"Section 3 of the proposed conversion bill that we strongly oppose states that anyone that who entered Israel as a non-Jew and then converted to Judaism-either in Israel or the Diaspora would not be eligible for citizenship under the Law of Return. First of all this is exactly the case that we now have before the Supreme Court, asking that our conversions in Israel be recognized and citizenship rights granted to our converts. This is an attempt to go around the Supreme Court. Secondly, the wording is so vague that it could mean that if such a person had visited Israel at any time, no matter when, their conversion would not be recognized for citizenship in the future. Thirdly this would be the first time that Israel is officially making a distinction between one who is born a Jew and a righteous convert, something that we find deplorable and unsupportable in Jewish Law. Since our movement is the movement that is most involved in conversion in America and elsewhere, we and our congregants are the primary target of the bill. We urge everyone to make their protest known immediately to the Israeli government."
WE STRONGLY URGE THAT YOU CALL UPON YOUR COMMUNITIES TONIGHT TO FORWARD THE FOLLOWING LETTER OR ITS EQUIVALENT TO THE PRIME MINISTER AND YOUR AMBASSADOR.
The Honorable Benjamin Netanyahu
Prime Minister of Israel Office of the Prime Minister
Dear Prime Minister Netanyahu,
We write to request your immediate intervention to prevent passage of the legislation being brought forward by MK David Rotem ( - )
Passage of this bill in its present form especially section 3, will have the effect of providing for a path to alter the Law of Return or, at the least, cause undue hardship to anyone in Israel who has come from Diaspora communities and seeks conversion in Israel.
Sadly, this is reminiscent of those attempts in 1997 to enact similar legislation which ultimately led to the establishment of the Ne'eman Commission.
While we are supportive of your efforts to create greater accessibility to conversion courts in Israel and have done all we can to aid in this effort, the overall impact of the Rotem Bill will set back these efforts. Moreover this legislation will adversely impact the work of our Masorti movement and its members in Israel. This we cannot abide.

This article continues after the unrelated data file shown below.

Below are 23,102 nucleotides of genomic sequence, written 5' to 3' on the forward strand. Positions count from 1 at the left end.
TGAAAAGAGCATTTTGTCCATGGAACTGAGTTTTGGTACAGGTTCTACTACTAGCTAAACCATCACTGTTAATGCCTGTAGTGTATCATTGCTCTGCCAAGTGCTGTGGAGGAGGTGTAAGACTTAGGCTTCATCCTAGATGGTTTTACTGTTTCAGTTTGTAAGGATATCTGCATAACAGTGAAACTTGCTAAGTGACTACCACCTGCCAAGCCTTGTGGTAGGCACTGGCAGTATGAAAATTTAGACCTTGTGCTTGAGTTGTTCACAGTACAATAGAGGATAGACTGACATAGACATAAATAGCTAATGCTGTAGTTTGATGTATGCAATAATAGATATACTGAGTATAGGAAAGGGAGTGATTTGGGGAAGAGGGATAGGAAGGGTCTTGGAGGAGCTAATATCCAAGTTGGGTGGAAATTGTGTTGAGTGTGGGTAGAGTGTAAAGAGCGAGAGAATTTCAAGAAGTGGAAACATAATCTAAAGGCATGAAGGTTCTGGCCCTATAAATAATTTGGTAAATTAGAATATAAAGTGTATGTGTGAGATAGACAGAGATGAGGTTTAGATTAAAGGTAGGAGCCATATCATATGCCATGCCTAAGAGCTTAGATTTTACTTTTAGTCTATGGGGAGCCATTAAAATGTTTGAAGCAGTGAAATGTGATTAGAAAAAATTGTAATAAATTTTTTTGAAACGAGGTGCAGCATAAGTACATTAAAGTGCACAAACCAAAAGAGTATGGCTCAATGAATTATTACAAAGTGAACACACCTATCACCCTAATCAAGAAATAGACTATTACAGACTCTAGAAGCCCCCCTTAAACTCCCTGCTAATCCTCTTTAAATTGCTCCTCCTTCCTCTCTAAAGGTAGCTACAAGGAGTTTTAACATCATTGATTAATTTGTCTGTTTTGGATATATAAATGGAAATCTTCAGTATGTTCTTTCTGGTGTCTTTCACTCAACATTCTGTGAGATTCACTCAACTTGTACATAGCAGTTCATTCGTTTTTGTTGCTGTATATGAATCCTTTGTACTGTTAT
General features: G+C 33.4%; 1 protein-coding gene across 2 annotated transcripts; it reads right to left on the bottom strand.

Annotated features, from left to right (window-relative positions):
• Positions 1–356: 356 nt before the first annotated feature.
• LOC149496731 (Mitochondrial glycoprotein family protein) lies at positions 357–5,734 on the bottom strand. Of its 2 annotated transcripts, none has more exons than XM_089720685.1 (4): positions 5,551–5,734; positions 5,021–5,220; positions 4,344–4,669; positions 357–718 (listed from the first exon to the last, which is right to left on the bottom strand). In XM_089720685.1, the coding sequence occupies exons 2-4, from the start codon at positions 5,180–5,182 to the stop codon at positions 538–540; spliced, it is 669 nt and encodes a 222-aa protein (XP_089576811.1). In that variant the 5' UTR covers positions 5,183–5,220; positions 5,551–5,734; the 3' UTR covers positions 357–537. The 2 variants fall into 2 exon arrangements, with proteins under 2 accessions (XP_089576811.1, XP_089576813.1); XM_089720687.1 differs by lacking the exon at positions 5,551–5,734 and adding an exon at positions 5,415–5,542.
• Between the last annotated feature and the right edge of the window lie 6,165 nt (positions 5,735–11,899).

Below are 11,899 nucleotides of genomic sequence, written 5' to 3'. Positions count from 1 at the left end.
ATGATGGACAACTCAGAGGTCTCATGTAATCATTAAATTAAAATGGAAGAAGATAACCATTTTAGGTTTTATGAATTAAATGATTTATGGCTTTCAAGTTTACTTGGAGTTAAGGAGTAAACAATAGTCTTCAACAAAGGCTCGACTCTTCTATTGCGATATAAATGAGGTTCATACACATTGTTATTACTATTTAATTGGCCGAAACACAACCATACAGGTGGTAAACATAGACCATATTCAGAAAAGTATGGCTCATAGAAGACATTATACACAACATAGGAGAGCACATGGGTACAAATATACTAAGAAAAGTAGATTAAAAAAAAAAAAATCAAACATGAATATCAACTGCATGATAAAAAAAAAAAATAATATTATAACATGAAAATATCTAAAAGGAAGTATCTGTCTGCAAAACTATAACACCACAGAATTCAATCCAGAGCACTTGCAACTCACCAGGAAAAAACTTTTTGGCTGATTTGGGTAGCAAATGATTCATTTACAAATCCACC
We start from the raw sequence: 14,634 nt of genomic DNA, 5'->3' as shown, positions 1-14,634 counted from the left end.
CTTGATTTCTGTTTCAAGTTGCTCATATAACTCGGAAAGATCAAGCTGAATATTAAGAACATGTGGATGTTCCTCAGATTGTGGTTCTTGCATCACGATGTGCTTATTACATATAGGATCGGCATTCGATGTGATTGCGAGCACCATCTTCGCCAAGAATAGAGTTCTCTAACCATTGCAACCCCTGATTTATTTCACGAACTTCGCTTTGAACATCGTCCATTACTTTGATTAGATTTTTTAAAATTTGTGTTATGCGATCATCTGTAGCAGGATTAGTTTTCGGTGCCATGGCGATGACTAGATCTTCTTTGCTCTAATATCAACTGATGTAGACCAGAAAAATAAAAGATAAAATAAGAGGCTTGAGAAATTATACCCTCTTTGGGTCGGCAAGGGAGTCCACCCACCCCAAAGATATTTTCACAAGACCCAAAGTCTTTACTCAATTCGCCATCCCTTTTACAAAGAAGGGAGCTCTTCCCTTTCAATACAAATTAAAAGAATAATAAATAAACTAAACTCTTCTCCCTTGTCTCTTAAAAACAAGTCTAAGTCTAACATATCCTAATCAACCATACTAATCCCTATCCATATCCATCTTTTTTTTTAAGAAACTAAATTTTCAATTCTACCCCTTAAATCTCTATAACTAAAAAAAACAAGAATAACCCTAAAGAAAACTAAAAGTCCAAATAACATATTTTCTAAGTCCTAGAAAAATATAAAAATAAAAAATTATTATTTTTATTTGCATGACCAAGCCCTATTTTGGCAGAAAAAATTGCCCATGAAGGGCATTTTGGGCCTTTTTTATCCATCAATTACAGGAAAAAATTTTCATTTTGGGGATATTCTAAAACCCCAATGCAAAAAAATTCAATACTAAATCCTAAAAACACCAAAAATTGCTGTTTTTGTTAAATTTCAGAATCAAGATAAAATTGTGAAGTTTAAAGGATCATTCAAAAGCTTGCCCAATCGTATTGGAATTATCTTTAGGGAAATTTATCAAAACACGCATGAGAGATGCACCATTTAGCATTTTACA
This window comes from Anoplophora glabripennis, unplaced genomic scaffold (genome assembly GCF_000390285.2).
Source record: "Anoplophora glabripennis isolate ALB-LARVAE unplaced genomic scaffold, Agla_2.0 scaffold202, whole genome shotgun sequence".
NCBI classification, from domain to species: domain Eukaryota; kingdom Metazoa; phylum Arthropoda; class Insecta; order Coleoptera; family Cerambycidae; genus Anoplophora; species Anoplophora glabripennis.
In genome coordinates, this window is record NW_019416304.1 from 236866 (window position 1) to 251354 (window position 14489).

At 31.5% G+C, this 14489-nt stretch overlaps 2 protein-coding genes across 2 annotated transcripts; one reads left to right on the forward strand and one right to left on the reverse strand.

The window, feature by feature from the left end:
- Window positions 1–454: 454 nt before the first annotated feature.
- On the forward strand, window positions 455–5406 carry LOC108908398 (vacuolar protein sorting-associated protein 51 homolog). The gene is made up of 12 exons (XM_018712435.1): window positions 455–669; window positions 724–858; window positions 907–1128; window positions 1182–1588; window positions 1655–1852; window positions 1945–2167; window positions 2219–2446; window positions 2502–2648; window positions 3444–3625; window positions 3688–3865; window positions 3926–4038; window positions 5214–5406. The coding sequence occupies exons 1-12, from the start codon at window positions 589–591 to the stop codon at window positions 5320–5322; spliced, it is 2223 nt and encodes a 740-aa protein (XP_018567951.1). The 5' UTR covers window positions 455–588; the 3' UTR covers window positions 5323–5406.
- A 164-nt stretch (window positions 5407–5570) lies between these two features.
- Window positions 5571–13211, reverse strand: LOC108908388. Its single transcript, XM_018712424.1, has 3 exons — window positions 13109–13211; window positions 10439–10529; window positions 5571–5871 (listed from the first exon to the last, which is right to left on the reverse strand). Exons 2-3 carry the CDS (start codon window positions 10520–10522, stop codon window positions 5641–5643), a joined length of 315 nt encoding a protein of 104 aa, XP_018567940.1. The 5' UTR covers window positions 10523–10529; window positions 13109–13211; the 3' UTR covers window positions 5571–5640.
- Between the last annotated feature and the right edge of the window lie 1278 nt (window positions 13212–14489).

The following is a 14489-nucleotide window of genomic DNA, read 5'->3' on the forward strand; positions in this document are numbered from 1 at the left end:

Even more regrettably, should this bill be enacted, it will exacerbate a widening gap between Diaspora and Israel communities, which we are all working very hard to avoid.
Therefore, we believe it is imperative that you, Israel's leader, who cares so deeply about the well-being of our people, intervene and urge withdrawal of this bill.
If you should have any further questions please contact Stuart Weinblatt, our Israel Policy Chair
To learn more, please contact: Masorti Foundation for Conservative Judaism in Israel 475 Riverside Drive, Suite 832 New York, NY 10115-0068 (212) 870-2216; 1-877-287-7414 http://www.masorti.org/; firstname.lastname@example.org
I had a beautiful day today. I stood with my sister, a passionate rabbi serving the U.S. Navy as a chaplain, at the World War II Memorial in Washington D.C. We remembered our grandfather of blessed memory, who fought for America and shared hard-earned wisdom with his children and grandchildren.
I looked to my right and saw the Washington Monument. Looked to my left at the Lincoln Memorial. I read quotes engraved on massive stones. And I felt, to my core, one sad feeling: too much war.
Too. Much. War.
The quotes and certain retellings of history would have me believe that we fought for pure purposes: we fought for religious freedom, we fought to end slavery, we fought for freedom for all humanity, we fought to end tyranny. But it's also true that we fought (and fight) for economic interests. It&…